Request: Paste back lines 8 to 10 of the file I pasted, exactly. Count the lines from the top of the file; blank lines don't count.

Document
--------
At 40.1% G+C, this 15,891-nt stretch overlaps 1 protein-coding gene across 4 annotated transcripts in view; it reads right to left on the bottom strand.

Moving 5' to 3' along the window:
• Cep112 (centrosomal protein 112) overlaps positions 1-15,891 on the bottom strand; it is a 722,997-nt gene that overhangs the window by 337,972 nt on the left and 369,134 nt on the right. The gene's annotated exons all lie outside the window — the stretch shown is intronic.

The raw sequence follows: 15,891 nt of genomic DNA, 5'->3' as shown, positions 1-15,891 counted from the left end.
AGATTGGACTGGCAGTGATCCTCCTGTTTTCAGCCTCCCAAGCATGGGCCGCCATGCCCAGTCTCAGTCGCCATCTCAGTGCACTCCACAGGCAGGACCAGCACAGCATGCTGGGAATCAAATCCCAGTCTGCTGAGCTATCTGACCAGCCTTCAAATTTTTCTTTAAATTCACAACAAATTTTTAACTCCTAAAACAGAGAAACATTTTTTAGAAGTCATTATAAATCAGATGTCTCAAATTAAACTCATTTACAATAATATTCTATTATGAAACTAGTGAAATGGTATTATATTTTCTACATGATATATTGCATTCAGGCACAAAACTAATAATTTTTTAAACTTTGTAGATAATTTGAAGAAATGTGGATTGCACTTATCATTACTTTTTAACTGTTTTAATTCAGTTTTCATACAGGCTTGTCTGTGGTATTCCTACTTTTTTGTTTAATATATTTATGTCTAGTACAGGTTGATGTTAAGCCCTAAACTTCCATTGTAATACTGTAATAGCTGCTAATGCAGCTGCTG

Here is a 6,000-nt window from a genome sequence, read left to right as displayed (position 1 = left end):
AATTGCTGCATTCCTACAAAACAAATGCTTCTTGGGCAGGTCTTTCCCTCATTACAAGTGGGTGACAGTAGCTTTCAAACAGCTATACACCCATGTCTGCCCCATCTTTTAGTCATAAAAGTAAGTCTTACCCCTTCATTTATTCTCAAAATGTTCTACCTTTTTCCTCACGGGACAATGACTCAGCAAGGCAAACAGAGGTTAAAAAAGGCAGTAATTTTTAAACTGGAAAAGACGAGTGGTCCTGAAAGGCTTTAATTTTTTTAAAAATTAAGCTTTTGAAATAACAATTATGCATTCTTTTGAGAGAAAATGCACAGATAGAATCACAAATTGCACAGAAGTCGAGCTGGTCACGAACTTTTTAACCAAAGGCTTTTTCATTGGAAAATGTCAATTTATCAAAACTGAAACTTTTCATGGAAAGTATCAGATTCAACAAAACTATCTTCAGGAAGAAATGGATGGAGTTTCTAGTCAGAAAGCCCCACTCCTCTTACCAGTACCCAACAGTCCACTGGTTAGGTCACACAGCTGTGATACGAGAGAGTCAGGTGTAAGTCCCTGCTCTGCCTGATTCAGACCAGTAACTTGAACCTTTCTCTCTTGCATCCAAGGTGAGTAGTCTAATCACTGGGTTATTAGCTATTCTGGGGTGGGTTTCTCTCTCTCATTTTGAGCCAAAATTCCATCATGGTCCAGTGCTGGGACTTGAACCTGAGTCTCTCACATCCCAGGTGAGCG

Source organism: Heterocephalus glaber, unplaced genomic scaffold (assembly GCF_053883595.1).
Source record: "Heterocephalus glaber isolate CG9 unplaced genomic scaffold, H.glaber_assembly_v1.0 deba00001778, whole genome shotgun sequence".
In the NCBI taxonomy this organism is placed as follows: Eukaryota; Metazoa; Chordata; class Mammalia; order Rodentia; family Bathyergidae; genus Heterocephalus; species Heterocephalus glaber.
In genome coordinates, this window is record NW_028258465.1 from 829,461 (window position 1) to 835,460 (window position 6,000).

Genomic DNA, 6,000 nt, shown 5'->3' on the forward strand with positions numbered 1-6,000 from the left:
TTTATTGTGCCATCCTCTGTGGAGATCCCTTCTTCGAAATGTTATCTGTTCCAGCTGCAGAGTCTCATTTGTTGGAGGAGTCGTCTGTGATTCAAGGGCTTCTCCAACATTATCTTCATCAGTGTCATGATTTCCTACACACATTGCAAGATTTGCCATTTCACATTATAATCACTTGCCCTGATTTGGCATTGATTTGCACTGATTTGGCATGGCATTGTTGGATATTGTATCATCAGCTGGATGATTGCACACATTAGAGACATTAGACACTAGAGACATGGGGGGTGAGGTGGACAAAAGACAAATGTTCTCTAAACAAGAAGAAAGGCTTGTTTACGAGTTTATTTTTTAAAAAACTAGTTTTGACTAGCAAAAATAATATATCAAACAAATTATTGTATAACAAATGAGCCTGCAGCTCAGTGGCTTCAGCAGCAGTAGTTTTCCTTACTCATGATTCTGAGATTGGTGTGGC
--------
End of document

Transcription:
Source organism: Heterocephalus glaber, unplaced genomic scaffold (assembly GCF_053883595.1).
Source record: "Heterocephalus glaber isolate CG9 unplaced genomic scaffold, H.glaber_assembly_v1.0 deba00001778, whole genome shotgun sequence".
In the NCBI taxonomy this organism is placed as follows: Eukaryota; Metazoa; Chordata; class Mammalia; order Rodentia; family Bathyergidae; genus Heterocephalus; species Heterocephalus glaber.